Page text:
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Demosthenes's avatar

Do you think U.S. troops will really leave Afghanistan by September 11th?

Asked by Demosthenes (11720points) 1 month ago

Not to be pessimistic, but I’ve heard this before.

Trump wanted the troops out by May 1st. Biden is committing to it, but the date has moved to September 11th. Do you think this will actually be achievable? Or will there be another excuse to leave them there and continue this “forever war” (which is really more of a military occupation anyway)?

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5 Answers

kritiper's avatar

The war on terror is a forever war. Like the one in the middle east that’s been going on for the last 1300 years.
Better get used to the idea!

Tropical_Willie's avatar

Yes, the only military presence by that date will be the guards at the US Embassy in Afghanistan.

elbanditoroso's avatar

Russia got its ass handed it to it which is why they bailed out of there in 1989 – after having been there for 10+ years. And that failure helped lead to the fall of the Soviet Union.

Why the US ever thought it could ‘win’ in Afghanistan – ludicrous. No other country ever can (nor has it in history).

The US should have gotten out the day after Bin Laden was thrown into the ocean. Instead, we hung on for another decade.

Yes, the US will leave on September 11 2021. And within a year the Afghans will be killing each other once again. Let ‘em have it.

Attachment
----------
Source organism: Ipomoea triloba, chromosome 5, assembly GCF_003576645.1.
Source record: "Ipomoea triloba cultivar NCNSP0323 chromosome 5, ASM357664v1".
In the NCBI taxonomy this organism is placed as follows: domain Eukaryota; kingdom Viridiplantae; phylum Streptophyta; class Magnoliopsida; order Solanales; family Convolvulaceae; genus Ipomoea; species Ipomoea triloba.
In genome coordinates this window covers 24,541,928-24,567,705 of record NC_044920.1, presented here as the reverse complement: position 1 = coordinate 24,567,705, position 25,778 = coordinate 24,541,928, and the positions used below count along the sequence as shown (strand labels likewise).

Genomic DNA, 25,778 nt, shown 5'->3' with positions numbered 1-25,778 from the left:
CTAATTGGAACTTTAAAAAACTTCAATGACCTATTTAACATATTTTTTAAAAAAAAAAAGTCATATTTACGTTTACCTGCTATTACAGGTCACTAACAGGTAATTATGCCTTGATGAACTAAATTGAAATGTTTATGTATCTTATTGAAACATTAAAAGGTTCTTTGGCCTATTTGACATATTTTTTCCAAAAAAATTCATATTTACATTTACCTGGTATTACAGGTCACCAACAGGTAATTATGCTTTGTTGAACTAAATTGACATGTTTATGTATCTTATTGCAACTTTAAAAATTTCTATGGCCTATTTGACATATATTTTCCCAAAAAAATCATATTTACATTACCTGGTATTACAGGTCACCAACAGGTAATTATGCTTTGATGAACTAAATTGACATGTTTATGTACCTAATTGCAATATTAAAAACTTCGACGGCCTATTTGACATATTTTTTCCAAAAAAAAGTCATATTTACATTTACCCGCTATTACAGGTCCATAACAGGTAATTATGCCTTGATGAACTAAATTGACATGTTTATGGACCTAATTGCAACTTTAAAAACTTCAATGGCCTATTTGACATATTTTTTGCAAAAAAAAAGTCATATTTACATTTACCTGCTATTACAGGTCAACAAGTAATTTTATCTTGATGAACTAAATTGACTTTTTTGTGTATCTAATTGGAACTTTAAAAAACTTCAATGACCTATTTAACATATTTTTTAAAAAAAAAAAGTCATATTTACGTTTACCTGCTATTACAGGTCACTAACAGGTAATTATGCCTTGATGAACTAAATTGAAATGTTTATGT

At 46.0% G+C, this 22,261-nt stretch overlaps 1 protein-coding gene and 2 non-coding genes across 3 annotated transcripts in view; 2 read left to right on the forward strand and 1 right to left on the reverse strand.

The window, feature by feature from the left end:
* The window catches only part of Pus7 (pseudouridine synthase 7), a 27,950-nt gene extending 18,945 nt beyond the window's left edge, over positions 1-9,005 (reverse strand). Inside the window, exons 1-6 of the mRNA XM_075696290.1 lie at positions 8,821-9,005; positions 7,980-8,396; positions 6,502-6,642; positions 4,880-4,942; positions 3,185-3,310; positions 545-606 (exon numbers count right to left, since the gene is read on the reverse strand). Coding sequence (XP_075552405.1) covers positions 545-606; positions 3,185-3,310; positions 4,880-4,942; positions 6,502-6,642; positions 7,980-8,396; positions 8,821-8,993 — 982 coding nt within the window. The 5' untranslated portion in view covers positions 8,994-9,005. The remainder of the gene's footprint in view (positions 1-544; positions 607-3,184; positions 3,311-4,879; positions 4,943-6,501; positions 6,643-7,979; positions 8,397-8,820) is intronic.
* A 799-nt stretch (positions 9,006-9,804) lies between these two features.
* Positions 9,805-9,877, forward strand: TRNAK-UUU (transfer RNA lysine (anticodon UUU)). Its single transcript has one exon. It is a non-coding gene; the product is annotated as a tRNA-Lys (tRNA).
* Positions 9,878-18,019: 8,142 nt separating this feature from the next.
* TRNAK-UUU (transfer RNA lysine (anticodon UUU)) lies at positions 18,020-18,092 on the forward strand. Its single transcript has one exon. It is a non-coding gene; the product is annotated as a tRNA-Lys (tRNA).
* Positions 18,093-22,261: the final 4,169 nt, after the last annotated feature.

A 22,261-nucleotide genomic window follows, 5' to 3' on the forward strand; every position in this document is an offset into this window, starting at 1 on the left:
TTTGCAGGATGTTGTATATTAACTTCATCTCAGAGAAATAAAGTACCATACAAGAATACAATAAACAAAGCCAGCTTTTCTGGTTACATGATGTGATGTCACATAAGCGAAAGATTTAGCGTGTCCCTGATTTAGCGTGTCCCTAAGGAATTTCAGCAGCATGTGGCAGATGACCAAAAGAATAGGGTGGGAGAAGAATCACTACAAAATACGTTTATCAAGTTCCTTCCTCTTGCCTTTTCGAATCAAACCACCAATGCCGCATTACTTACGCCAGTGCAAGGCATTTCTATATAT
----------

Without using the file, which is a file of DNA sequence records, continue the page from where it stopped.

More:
gorillapaws's avatar

When companies can contribute infinite money to campaigns, and wars are profitable, there is no incentive to end a war and every incentive to keep it going. I blame Bush, Obama, Trump and Biden as well as countless congresspeople and lobbyists.

There should be a law that a corporation supplying the military cannot issue dividends, executive bonuses or stock-buybacks while there are troops deployed in hostile countries.

Demosthenes's avatar

On Citations Needed, they were pointing out that prolonging the war in Vietnam became a political risk, so politicians then had real incentive to end it. Vietnam was also a war in which the public knew a lot of what was going on, which affected the extent to which prolonging it was bad politics. Even with Iraq, once the “Collateral Murder” video came out it became a political risk for the Iraqi government to have the continued presence of U.S. troops in their country. There’s no such risk with Afghanistan. It’s a war most of the American public doesn’t like but also doesn’t really see, it’s became background noise, and politicians can promise to get us out of there but the past few presidencies have shown that there isn’t much of a price to pay in breaking that promise.

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